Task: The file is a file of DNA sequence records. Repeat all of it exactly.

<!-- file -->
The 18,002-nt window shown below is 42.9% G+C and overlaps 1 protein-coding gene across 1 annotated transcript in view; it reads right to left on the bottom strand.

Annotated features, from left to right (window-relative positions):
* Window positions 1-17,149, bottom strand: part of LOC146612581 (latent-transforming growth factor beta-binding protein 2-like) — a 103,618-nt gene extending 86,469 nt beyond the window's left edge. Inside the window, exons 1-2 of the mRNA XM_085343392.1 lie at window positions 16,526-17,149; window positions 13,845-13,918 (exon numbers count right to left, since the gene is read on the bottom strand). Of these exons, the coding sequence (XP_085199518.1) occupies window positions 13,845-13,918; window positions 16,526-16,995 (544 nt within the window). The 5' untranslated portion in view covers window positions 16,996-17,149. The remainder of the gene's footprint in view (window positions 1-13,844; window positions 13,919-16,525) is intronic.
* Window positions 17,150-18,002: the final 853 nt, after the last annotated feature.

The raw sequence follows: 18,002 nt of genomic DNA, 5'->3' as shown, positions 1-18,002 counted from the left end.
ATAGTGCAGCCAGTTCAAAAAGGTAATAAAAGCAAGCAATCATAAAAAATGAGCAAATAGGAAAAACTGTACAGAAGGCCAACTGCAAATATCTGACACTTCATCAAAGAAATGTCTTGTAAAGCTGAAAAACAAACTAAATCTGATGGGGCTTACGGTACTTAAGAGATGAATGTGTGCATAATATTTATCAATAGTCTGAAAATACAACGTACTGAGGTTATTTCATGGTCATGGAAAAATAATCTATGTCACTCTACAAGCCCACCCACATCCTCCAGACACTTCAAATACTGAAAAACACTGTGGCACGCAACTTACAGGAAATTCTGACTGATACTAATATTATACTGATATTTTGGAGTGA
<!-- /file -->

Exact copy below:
The 18,002-nt window shown below is 42.9% G+C and overlaps 1 protein-coding gene across 1 annotated transcript in view; it reads right to left on the bottom strand.

Annotated features, from left to right (window-relative positions):
* Window positions 1-17,149, bottom strand: part of LOC146612581 (latent-transforming growth factor beta-binding protein 2-like) — a 103,618-nt gene extending 86,469 nt beyond the window's left edge. Inside the window, exons 1-2 of the mRNA XM_085343392.1 lie at window positions 16,526-17,149; window positions 13,845-13,918 (exon numbers count right to left, since the gene is read on the bottom strand). Of these exons, the coding sequence (XP_085199518.1) occupies window positions 13,845-13,918; window positions 16,526-16,995 (544 nt within the window). The 5' untranslated portion in view covers window positions 16,996-17,149. The remainder of the gene's footprint in view (window positions 1-13,844; window positions 13,919-16,525) is intronic.
* Window positions 17,150-18,002: the final 853 nt, after the last annotated feature.

The raw sequence follows: 18,002 nt of genomic DNA, 5'->3' as shown, positions 1-18,002 counted from the left end.
ATAGTGCAGCCAGTTCAAAAAGGTAATAAAAGCAAGCAATCATAAAAAATGAGCAAATAGGAAAAACTGTACAGAAGGCCAACTGCAAATATCTGACACTTCATCAAAGAAATGTCTTGTAAAGCTGAAAAACAAACTAAATCTGATGGGGCTTACGGTACTTAAGAGATGAATGTGTGCATAATATTTATCAATAGTCTGAAAATACAACGTACTGAGGTTATTTCATGGTCATGGAAAAATAATCTATGTCACTCTACAAGCCCACCCACATCCTCCAGACACTTCAAATACTGAAAAACACTGTGGCACGCAACTTACAGGAAATTCTGACTGATACTAATATTATACTGATATTTTGGAGTGA